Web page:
01.27.16

Senator Lankford: Cut Foreign Aid to Nations Who Mishandle GITMO Terrorists

WASHINGTON, DC – Senator James Lankford (R-OK) today called on Senate Appropriations leaders to cut taxpayer-funded foreign aid for nations who mishandle terrorists formerly held at America’s Guantanamo Bay detention facility in Cuba.

Earlier this month, two detainees were transferred from Guantanamo Bay to the west African nation of Ghana. To better ensure that terrorists don’t return to the fight, Lankford and three other Senators wrote a letter calling for the reduction of foreign aid to Ghana, or any other nation, if those prisoners escape or return to terrorism. Today’s letter is also meant to send a message to other nations who are applying to house prisoners, that their standard for detention must be extremely high.

President Obama has repeatedly attempted to close the Guantanamo Bay detention facility but has been thwarted by Congress. In March, Lankford visited the Guantanamo Bay detention facility, and introduced the Guantanamo Bay Recidivism Prevention Act of 2015, to improve the monitoring of former Guantanamo Bay detainees transferred to foreign countries to prevent them from returning to terrorism. In addition to serving on the Senate Appropriations Committee, Lankford also serves on the Intelligence Committee and Homeland Security Committee.

A PDF of the letter is available here, and the text is below:

 

The Honorable Thad Cochran

Chairman, Senate Appropriations Committee

S-128, The Capitol, Washington, DC 20510

 

The Honorable Lindsey Graham

Chairman, Subcommittee on State, Foreign Operations, and Related Programs

Senate Appropriations Committee

131 Dirksen Senate Office Building, Washington, DC 20510

 

Dear Chairman Cochran and Chairman Graham,

We are concerned about the Administration’s transfer of two Guantanamo terrorist detainees to Ghana on January 6, 2016, and the Ghanaian government’s capacity to hold, monitor, and ensure these terrorist detainees do not reengage in terrorism against the United States and our allies.

As you know, the Administration transferred Yemeni detainees Mahmoud Omar Mohammed Bin Atef, a Taliban fighter and member of Osama bin Laden’s “55th Brigade” who threatened to cut the throats of American guards and their families upon release, and Khalid Mohammed Salih al Dhuby, an al Qaeda fighter in Afghanistan who reportedly threatened to kill guards at Guantanamo Bay, to Ghana after President John Dramani Mahama agreed to host them for two years.  While the Administration’s own Guantanamo task force neither cleared Atef and Dhuby of their involvement in terrorism nor recommend them for outright release, U.S. Embassy in Ghana spokesman Daniel Fennell inexplicably told Ghanaian mediathe “current assessment is that these two people coming to Ghana do not pose a security threat.”

President Mahama, who also maintains these terrorist detainees pose no threat, asserts they are housed safely on a security compound.  The security procedures for the terrorist detainees’ compound remain unclear, however.  What is clear is Ghana’s Foreign Ministry says their nation will accept the terrorist detainees “for a period of two years, after which they may leave the country.”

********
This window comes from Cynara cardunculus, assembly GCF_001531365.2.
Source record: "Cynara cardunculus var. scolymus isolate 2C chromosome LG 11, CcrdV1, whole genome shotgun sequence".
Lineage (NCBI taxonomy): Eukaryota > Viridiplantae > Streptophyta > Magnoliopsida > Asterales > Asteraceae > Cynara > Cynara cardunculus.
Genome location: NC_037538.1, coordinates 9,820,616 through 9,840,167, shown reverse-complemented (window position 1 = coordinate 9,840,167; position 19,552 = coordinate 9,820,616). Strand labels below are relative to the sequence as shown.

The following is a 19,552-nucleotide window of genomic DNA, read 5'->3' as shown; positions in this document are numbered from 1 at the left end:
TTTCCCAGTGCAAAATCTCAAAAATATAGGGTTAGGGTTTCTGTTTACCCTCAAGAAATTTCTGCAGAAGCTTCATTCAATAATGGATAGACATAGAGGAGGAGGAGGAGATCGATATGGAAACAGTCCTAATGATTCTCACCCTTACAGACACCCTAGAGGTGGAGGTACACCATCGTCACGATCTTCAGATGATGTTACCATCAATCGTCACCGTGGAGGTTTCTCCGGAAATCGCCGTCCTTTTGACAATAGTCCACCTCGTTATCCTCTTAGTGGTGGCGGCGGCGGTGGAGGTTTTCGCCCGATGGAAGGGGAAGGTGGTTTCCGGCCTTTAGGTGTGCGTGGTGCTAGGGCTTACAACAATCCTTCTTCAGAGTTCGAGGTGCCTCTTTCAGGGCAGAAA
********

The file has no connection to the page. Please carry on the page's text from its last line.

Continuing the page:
While Ghana has not previously held terrorist detainees, the nation’s prison system provides an illustrative indicator of the country’s limitations in credibly detaining and monitoring these hardened terrorists.  The prison system is plagued by decay and mismanagement.  The majority of Ghana’s prison facilities were constructed during the colonial era and lack the modern infrastructure required to hold inmates.  According to one third-party study, the country’s prison system operates at 145 percent capacity nationally, with some prisons operating up to 300 percent over capacity.  In recent years, 30 or more prisoners have escaped from Ghana’s prisons annually.  It is clear no facility in the world, let alone in Ghana, could detain terrorists as securely as Guantanamo.

We are grateful for Ghana’s friendship and the strong bilateral relationship between our two countries.  As members of the Senate Appropriations Committee, we have consistently voted to support foreign assistance to Ghana.  However, with the U.S. Intelligence Community in agreement that 30 percent of the terrorists released from Guantanamo are known or suspected to have re-joined the fight against Americans, it is reckless to release more of these prisoners, particularly when the ability of the host country to hold and monitor these detainees is in doubt.

We therefore request the Committee to include in the fiscal year 2017 State, Foreign Operations, and Related Programs appropriations bill, language that would reduce assistance to Ghana by $10 million per detainee in the event either of these detainees escapes from confinement or reengages in terrorism while in Ghana’s custody.  Such language would incentivize Ghanaian authorities to allocate appropriate resources to closely and securely monitor the activities of these terrorist detainees.

Thank you for your leadership of the Senate Appropriations Committee and the Subcommittee on State, Foreign Operations, and Related Programs.  We appreciate your consideration of our request.

 

Sincerely,

Senators James Lankford, Mark Kirk, Roy Blunt and Steve Daines

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